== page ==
I have no garden. Being a first floor tenant of a town house means that the ground floor neighbours get the privilege of the outdoor space, and their not ones to share. As summer comes around they smugly enjoy multiple BBQ’s while wafting delicious meaty smoke up towards our open windows… while laughing. Seriously, I’ve seen them do it.
So on a recent visit to my sister’s new apartment (6th floor of modern high-rise block), I regaled her with the tales of my garden woes; how much we would miss out on this summer, the BBQ’s, the flower growing, the tanning opportunities. Yet to my surprise, she simply turned around and said “Oh, I don’t miss it. We have a balcony, it’s just right”.
It’s just right? When did she turn into Goldilocks, I wondered.
My face clearly portrayed my confusion, so she led me through the floor to ceiling sliding glass doors and onto her balcony. There is stood, roughly 1.5 by 4 metres of wooden clad floor, glass balustrade with polished steel fixings – furnished with a small table, two reclining chairs, several pot plants, some fairy lights, a bottle of wine and two glasses – I could only agree. Yes, it was just right.
So as we wiled away the afternoon on that balcony, we spied the innovative ways in which other apartments were cleverly utilising their balconies as the weather warmed up. Here are a few examples:
Sun trap haven: The sun will be around in the UK for approximately 14 days (not consecutively. Cumulatively, of course). But it’s good to be prepared, ready to collect that vitamin D when it shows its face. By using furniture that is foldable and can be stored when not in use, whether its lounger, deckchair or a cute Bistro set, means you are always ready to take advantage of the sun when it appears.
External entertaining space: It’s the social side of a garden I miss the most, inviting friends round for some food and drinks while the sun sets, but balconies can be their very own entertainment spaces… often with much better views. By adding in a few chairs, a plant pot full of ice and drinks, fairy lights, candles and a BBQ for the men folk to gather around, you can easily create an intimate soiree setting.
With space generally being an issue brilliant small BBQ’s are available, as well as ingenious rail BBQ’s that are a handy height and prevent any wooden flooring being damaged.
Mini garden: This can mean different things for different people; I’ve seen balconies adorned with astro turf just for pleasant green space all year round. Or there’s the railing baskets containing a colourful selection of flowers without taking up floor space, while many people prefer an array of flower pots to add life and vibrancy to the space… then those who literally create what looks like a secret garden suspended from the side of their building.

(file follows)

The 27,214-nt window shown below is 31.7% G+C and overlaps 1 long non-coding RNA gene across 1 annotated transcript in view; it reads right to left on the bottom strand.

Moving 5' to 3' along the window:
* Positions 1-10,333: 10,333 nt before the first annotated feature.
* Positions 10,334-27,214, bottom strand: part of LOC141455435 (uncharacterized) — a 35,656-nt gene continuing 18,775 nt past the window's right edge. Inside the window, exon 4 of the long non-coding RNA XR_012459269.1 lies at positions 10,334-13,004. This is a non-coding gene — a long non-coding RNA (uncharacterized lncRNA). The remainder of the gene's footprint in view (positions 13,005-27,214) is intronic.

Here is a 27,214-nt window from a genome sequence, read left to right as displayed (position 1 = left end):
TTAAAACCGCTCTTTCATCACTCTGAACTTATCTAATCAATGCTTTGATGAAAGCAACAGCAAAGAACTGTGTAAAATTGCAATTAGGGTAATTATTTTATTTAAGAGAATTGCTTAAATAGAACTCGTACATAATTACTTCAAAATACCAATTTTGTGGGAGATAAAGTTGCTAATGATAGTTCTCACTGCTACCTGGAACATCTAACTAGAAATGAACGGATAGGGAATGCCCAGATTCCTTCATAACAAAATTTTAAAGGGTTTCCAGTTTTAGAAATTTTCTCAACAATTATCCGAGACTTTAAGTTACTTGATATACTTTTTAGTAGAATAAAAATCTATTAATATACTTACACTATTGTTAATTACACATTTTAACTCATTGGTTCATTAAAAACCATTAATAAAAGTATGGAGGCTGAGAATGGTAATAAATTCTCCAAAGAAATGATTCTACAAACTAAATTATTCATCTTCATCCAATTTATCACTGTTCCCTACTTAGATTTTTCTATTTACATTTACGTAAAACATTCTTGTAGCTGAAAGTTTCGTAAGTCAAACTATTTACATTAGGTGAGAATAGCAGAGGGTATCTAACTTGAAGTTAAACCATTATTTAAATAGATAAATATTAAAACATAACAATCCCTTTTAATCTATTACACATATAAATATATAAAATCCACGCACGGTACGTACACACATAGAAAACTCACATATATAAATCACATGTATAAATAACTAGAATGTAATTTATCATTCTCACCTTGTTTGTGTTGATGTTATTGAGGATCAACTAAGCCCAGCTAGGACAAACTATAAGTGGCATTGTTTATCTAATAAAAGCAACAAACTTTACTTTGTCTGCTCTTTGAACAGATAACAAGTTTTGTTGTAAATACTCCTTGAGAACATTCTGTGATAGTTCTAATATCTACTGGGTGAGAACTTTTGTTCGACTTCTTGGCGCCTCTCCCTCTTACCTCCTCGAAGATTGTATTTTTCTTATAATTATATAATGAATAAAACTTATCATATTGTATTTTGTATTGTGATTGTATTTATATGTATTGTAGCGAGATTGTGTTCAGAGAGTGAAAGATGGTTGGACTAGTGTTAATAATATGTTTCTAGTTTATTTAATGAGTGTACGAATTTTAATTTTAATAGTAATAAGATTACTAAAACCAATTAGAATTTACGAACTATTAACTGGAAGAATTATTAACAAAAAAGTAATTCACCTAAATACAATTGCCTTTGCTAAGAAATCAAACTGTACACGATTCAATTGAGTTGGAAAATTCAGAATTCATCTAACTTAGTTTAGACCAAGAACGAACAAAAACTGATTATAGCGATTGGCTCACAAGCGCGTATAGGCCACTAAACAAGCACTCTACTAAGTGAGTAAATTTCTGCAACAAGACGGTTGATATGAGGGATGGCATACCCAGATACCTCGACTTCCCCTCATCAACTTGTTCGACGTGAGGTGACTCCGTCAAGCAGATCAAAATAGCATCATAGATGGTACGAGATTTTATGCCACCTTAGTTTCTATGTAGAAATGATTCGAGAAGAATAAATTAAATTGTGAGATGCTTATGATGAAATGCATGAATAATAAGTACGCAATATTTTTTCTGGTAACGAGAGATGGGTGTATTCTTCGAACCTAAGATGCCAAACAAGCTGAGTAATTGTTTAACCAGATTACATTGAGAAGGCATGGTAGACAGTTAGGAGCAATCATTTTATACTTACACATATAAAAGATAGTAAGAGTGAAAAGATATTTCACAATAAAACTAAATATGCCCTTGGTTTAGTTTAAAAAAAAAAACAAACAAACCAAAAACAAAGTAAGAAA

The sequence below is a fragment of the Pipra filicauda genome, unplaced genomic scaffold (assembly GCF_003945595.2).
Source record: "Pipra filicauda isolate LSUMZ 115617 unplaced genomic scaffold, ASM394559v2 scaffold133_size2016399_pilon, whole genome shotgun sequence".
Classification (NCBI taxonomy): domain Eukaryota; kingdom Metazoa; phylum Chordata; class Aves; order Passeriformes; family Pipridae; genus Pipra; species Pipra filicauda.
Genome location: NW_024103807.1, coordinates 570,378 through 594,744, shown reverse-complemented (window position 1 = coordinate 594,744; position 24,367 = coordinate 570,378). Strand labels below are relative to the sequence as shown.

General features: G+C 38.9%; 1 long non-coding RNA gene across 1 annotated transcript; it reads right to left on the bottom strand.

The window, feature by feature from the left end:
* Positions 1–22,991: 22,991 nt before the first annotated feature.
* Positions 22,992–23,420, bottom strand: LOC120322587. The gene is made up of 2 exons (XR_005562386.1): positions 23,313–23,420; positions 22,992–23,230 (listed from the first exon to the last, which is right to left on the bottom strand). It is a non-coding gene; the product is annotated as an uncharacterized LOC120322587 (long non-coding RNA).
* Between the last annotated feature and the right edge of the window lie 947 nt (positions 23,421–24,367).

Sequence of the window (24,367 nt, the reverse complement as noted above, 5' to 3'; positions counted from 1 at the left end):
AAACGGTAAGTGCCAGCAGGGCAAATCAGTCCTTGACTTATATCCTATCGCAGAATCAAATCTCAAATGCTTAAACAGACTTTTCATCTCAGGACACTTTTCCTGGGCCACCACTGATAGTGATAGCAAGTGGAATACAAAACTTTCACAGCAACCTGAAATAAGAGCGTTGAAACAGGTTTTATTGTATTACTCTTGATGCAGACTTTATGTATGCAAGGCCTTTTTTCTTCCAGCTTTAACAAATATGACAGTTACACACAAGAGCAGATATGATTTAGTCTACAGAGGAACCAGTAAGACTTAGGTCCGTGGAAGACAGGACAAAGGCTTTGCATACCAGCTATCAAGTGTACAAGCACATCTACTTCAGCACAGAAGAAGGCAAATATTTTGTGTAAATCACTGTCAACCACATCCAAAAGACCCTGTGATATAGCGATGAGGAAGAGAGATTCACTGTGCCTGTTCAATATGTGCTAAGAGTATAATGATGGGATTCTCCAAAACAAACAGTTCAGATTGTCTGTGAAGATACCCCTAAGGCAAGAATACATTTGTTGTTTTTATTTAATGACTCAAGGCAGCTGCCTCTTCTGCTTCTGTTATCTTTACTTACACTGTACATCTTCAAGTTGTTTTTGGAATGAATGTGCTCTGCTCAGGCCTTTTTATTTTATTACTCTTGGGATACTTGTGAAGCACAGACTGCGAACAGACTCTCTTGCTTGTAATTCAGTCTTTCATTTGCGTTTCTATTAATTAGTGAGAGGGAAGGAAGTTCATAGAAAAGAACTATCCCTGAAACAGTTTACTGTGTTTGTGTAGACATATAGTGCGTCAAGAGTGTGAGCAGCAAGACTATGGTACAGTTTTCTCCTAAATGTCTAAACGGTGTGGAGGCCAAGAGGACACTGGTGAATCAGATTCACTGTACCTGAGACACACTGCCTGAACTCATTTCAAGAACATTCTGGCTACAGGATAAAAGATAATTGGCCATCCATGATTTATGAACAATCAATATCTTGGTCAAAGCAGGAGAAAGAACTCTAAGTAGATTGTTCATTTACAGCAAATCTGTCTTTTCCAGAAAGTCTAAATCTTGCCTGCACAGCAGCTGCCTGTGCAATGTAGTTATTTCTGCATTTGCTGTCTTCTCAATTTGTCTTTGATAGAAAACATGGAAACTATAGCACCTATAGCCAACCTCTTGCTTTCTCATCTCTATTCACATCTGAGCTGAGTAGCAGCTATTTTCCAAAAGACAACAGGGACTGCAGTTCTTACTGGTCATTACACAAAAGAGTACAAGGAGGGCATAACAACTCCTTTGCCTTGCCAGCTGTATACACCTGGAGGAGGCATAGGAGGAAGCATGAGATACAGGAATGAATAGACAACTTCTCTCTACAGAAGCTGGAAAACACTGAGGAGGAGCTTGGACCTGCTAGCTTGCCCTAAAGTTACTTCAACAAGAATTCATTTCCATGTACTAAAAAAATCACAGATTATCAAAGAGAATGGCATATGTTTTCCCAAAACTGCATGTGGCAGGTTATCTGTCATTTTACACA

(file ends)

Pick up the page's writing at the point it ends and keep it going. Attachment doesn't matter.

Those who really want greenery, but not at the expense of losing floor space should consider some form of vertical planting, a common theme is to utilise an old pallet, or even suspend small individual plants from the balcony above or even just arrange your plant pots in a vertical fashion. [Pic 16, 17, 18, 19]
Herb garden: If you’re not one for flowers, why not plant and grow something more useful – like herbs for you kitchen? A small selection will add greenery and a feature, without taking up too much space at all.
Cosy retreat: Overall just make the space somewhere you enjoy relaxing, decorate to your preference whether that’s colourful or serene. If you want to lounge out there and read books, then use soft furnishings suitable for the outdoors. Make it more private by using screens on either side.
A Practical space: If you work from home why keep yourself trapped inside all day. Rather than dragging coffee tables/desks/footrests from indoors to the balcony, on which laptops are precariously propped up upon, why not look out for a balcony railing table; it simply hooks over the rail creating a temporary desk. Ideal.
Nothing makes your clothes fresher than drying them in a gentle breeze, so while the weather is dray and bright, get your clothes out there in the sun either on clothes racks… or using a slightly more innovative creation.
Obviously each building has its own rules according to how far you can decorate or alter the balcony space. So before any hard hats and sledge hammers are brought in… read that contract small print.